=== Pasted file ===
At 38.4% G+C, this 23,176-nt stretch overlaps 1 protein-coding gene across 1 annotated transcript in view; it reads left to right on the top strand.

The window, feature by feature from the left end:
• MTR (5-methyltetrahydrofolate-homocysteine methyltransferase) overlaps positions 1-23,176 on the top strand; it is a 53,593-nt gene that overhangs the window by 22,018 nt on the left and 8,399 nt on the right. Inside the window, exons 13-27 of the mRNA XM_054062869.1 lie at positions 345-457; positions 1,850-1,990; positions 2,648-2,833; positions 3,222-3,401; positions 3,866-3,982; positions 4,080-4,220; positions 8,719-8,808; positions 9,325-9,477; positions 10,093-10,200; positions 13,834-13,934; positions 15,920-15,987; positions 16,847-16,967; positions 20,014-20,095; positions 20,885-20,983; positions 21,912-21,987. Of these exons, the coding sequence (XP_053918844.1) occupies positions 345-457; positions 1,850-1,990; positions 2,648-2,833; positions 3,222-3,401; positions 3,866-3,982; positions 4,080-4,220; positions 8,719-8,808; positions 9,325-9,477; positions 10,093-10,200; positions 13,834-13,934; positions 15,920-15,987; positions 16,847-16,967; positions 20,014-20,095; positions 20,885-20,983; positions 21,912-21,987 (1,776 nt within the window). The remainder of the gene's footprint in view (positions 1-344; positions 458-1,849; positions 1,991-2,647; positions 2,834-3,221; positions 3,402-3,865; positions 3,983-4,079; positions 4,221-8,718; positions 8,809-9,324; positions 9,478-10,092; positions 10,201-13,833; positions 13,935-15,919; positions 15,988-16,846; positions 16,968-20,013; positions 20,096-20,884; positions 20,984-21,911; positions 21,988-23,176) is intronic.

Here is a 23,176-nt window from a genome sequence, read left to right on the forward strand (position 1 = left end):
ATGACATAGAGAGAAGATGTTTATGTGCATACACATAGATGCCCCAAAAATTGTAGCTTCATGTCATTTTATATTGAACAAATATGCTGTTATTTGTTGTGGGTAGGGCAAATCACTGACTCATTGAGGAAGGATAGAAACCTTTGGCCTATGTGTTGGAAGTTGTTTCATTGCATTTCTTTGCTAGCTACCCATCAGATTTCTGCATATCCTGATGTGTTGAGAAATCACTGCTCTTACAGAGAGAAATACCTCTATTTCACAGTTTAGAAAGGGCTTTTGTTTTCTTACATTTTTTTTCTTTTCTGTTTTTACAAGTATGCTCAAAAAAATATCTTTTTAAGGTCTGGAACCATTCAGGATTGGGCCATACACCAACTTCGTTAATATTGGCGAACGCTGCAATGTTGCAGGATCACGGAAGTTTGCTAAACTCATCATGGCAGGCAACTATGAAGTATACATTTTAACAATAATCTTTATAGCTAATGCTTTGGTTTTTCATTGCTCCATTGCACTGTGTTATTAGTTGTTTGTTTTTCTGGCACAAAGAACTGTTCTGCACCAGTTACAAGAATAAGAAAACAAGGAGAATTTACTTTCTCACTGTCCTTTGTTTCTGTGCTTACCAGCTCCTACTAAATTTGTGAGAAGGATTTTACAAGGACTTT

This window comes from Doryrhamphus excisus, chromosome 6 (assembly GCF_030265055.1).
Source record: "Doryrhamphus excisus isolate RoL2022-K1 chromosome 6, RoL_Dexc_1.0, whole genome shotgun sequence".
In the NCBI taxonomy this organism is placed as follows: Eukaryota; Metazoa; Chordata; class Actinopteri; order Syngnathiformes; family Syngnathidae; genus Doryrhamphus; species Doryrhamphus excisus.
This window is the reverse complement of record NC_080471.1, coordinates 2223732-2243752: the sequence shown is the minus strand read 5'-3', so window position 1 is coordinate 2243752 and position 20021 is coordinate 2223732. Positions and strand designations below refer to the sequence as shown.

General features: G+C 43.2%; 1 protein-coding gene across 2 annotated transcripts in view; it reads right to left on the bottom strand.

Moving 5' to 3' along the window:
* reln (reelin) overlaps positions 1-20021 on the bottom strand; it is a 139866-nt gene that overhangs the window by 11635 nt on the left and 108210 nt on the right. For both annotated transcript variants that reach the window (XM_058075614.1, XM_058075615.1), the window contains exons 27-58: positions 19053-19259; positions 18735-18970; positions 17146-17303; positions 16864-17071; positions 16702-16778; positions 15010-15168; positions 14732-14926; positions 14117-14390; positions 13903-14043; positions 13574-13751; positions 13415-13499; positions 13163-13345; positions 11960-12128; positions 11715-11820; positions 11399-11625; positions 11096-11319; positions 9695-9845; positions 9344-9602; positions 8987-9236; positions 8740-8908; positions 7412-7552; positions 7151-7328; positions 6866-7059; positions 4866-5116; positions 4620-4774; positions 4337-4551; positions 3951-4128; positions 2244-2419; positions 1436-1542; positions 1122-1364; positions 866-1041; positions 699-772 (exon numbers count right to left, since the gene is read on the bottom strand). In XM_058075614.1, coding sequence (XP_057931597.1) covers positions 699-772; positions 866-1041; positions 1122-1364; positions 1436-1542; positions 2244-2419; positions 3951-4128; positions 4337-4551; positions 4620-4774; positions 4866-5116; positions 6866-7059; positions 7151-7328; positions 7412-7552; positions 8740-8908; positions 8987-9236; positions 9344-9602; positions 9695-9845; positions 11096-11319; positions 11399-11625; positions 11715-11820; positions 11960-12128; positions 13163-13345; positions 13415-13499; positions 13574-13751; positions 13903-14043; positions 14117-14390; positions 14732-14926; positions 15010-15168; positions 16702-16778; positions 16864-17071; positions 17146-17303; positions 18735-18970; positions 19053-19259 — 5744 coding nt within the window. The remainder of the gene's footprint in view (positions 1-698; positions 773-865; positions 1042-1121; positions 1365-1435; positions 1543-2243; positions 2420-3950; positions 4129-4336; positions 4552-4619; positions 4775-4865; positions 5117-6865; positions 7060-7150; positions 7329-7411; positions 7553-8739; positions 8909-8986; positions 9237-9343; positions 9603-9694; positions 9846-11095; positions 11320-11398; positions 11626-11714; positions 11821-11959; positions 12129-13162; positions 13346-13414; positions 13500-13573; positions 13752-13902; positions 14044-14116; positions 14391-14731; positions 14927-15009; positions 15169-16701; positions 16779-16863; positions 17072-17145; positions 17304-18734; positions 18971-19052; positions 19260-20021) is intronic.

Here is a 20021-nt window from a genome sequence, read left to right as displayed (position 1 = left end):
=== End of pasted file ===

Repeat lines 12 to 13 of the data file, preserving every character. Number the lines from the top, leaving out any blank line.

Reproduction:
* reln (reelin) overlaps positions 1-20021 on the bottom strand; it is a 139866-nt gene that overhangs the window by 11635 nt on the left and 108210 nt on the right. For both annotated transcript variants that reach the window (XM_058075614.1, XM_058075615.1), the window contains exons 27-58: positions 19053-19259; positions 18735-18970; positions 17146-17303; positions 16864-17071; positions 16702-16778; positions 15010-15168; positions 14732-14926; positions 14117-14390; positions 13903-14043; positions 13574-13751; positions 13415-13499; positions 13163-13345; positions 11960-12128; positions 11715-11820; positions 11399-11625; positions 11096-11319; positions 9695-9845; positions 9344-9602; positions 8987-9236; positions 8740-8908; positions 7412-7552; positions 7151-7328; positions 6866-7059; positions 4866-5116; positions 4620-4774; positions 4337-4551; positions 3951-4128; positions 2244-2419; positions 1436-1542; positions 1122-1364; positions 866-1041; positions 699-772 (exon numbers count right to left, since the gene is read on the bottom strand). In XM_058075614.1, coding sequence (XP_057931597.1) covers positions 699-772; positions 866-1041; positions 1122-1364; positions 1436-1542; positions 2244-2419; positions 3951-4128; positions 4337-4551; positions 4620-4774; positions 4866-5116; positions 6866-7059; positions 7151-7328; positions 7412-7552; positions 8740-8908; positions 8987-9236; positions 9344-9602; positions 9695-9845; positions 11096-11319; positions 11399-11625; positions 11715-11820; positions 11960-12128; positions 13163-13345; positions 13415-13499; positions 13574-13751; positions 13903-14043; positions 14117-14390; positions 14732-14926; positions 15010-15168; positions 16702-16778; positions 16864-17071; positions 17146-17303; positions 18735-18970; positions 19053-19259 — 5744 coding nt within the window. The remainder of the gene's footprint in view (positions 1-698; positions 773-865; positions 1042-1121; positions 1365-1435; positions 1543-2243; positions 2420-3950; positions 4129-4336; positions 4552-4619; positions 4775-4865; positions 5117-6865; positions 7060-7150; positions 7329-7411; positions 7553-8739; positions 8909-8986; positions 9237-9343; positions 9603-9694; positions 9846-11095; positions 11320-11398; positions 11626-11714; positions 11821-11959; positions 12129-13162; positions 13346-13414; positions 13500-13573; positions 13752-13902; positions 14044-14116; positions 14391-14731; positions 14927-15009; positions 15169-16701; positions 16779-16863; positions 17072-17145; positions 17304-18734; positions 18971-19052; positions 19260-20021) is intronic.

Here is a 20021-nt window from a genome sequence, read left to right as displayed (position 1 = left end):